France recently confronted its version of America’s 2005 Schiavo case (in which the Florida Supreme Court upheld a spouse’s determination to end life support to a permanently unconscious patient despite the patient’s parents’ objections). In 2014, France’s Conseil d’Etat ruled that artificial nutrition and hydration (ANH) could be withdrawn from a permanently vegetative patient based on oral statements that the patient had made, while competent, indicating unwillingness to be medically sustained in such a condition. The patient’s objecting parents then sought a declaration from the European Court of Human Rights (ECHR) that such termination of life support would violate the European Convention on Human Rights. On June 5, 2015, the ECHR rejected the objecting parents’ contention, finding that France’s approach met human rights standards both in the process and the criteria followed by medical personnel in deciding to end life support. Lambert v. France, #46043/14 (ECHR 2015).
Vincent Lambert, then 32 years old, was grievously injured in a 2008 traffic accident. He suffered massive brain trauma and was hospitalized for the next 7 years at Reims University Hospital. His precise medical status was initially uncertain. In July 2011, a medical evaluation found him to be “minimally conscious plus.” Over the next year and a half, he underwent 87 speech therapy sessions which failed to establish any code of communication between Mr. Lambert and his surroundings. In early 2013, the attending physician, Dr. Kariger, initiated a process to review Mr. Lambert’s condition and to determine whether the ANH sustaining Mr. Lambert should be withdrawn.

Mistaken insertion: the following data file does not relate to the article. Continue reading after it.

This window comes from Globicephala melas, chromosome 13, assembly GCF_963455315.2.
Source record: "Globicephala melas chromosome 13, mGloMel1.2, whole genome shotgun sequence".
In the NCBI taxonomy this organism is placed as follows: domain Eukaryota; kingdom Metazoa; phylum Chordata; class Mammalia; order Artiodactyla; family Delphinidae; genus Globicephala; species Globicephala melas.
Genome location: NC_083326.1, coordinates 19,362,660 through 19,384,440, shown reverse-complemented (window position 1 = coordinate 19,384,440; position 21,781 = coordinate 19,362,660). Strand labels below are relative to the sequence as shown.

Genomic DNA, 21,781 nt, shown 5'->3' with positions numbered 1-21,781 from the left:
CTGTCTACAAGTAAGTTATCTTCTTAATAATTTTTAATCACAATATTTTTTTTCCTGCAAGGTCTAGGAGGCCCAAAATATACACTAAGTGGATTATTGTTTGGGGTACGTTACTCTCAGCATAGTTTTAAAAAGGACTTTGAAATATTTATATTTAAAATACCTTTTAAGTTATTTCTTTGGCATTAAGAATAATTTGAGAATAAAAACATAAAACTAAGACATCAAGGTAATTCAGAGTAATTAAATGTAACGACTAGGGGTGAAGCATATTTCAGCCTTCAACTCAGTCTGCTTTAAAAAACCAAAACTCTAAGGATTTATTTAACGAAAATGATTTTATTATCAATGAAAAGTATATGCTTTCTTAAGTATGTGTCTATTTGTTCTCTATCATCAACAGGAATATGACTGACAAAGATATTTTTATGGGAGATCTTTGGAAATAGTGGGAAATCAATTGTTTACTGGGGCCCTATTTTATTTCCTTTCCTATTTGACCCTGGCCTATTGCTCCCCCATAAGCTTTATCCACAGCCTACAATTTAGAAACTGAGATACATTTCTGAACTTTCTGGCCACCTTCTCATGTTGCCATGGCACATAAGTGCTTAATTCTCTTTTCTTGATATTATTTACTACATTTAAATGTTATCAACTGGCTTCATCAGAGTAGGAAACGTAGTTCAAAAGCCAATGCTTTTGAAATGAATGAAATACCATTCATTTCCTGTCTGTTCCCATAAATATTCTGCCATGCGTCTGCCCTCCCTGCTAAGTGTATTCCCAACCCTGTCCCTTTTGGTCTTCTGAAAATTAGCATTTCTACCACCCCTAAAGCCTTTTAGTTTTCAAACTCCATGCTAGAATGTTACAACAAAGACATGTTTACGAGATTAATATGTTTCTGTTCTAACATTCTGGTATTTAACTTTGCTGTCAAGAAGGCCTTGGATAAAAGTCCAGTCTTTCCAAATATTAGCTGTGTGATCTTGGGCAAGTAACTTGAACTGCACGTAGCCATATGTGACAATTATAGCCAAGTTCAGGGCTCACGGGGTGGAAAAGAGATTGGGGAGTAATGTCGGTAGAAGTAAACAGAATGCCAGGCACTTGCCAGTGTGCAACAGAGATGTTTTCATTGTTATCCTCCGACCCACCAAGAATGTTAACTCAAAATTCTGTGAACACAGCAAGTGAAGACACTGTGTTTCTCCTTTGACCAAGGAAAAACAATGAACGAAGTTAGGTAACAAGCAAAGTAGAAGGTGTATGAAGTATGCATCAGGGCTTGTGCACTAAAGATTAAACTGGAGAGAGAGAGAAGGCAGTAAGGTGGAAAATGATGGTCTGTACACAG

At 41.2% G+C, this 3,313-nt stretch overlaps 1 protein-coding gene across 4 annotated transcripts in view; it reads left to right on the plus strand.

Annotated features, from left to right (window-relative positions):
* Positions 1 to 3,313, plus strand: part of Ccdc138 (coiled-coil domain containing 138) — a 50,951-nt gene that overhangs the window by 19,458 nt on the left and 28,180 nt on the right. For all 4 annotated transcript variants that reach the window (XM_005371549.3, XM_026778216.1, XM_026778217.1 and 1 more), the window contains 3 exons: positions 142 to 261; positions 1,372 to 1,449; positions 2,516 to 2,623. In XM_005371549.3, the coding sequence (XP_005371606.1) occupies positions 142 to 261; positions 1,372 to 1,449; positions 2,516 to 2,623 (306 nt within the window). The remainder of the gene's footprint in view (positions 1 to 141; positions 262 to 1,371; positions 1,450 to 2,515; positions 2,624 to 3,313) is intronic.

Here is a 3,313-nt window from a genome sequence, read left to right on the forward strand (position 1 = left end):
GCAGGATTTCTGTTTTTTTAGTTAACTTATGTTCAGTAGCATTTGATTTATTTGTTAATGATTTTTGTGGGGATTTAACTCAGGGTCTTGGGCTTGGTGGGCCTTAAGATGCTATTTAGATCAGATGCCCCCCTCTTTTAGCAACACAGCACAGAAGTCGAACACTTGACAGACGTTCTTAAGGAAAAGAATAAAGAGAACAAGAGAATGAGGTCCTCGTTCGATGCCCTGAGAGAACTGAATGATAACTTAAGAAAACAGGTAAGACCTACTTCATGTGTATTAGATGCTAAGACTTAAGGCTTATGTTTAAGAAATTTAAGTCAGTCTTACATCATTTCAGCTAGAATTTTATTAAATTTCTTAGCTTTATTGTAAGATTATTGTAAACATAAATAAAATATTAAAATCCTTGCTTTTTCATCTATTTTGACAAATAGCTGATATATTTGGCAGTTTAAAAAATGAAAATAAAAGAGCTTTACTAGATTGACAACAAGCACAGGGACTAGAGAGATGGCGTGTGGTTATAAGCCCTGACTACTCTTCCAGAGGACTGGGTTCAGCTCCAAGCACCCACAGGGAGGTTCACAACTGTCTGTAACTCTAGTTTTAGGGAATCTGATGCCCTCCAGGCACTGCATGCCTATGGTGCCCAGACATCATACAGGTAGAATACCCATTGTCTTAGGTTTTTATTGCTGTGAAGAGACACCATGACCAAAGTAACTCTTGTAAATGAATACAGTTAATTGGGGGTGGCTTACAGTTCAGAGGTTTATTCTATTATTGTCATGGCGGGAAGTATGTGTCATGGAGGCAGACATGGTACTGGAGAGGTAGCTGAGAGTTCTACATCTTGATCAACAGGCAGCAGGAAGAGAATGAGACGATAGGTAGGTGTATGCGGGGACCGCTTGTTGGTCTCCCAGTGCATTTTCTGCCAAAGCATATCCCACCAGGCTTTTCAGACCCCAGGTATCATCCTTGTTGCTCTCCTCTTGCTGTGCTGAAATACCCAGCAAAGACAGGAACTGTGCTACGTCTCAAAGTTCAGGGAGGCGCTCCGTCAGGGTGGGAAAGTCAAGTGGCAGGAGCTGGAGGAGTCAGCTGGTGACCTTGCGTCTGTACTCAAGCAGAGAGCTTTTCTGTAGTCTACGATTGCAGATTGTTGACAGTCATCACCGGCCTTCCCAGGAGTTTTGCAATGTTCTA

The process that followed was extensive. During 2013, Dr. Kariger consulted with 6 physicians concerning the patient’s mental status and held 2 family meetings at which Mr. Lambert’s wife, Rachel, his parents, and 8 siblings were present. In January 2014, Dr. Kariger announced his determination to end artificial nutrition and reduce hydration. Dr. Kariger’s written report explained that Mr. Lambert had become permanently unaware of his environment and, according to accounts of Mr. Lambert’s prior oral expressions, he would not wish to be medically sustained in such a debilitated condition. Five of the six medical consultants agreed, as did the patient’s wife and 6 of his 8 siblings.